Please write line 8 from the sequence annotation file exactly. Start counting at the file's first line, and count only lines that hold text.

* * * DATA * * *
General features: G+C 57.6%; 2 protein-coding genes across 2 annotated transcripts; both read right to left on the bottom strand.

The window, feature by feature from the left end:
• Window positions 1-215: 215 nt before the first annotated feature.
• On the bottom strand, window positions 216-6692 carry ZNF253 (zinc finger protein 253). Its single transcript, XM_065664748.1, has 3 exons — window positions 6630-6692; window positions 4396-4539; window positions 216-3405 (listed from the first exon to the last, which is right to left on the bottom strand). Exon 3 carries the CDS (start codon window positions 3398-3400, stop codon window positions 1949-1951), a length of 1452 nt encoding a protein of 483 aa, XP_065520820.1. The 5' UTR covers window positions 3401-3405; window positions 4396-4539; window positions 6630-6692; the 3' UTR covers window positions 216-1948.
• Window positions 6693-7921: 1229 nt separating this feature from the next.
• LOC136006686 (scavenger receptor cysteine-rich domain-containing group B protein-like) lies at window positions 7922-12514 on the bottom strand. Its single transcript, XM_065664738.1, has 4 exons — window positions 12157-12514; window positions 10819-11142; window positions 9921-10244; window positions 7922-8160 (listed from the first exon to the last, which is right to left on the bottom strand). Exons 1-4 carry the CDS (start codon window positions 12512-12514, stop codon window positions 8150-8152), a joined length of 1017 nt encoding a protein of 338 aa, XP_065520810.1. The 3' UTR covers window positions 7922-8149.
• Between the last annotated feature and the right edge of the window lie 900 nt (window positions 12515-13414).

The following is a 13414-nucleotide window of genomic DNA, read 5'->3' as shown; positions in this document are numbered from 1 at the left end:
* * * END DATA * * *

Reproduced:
The following is a 13414-nucleotide window of genomic DNA, read 5'->3' as shown; positions in this document are numbered from 1 at the left end: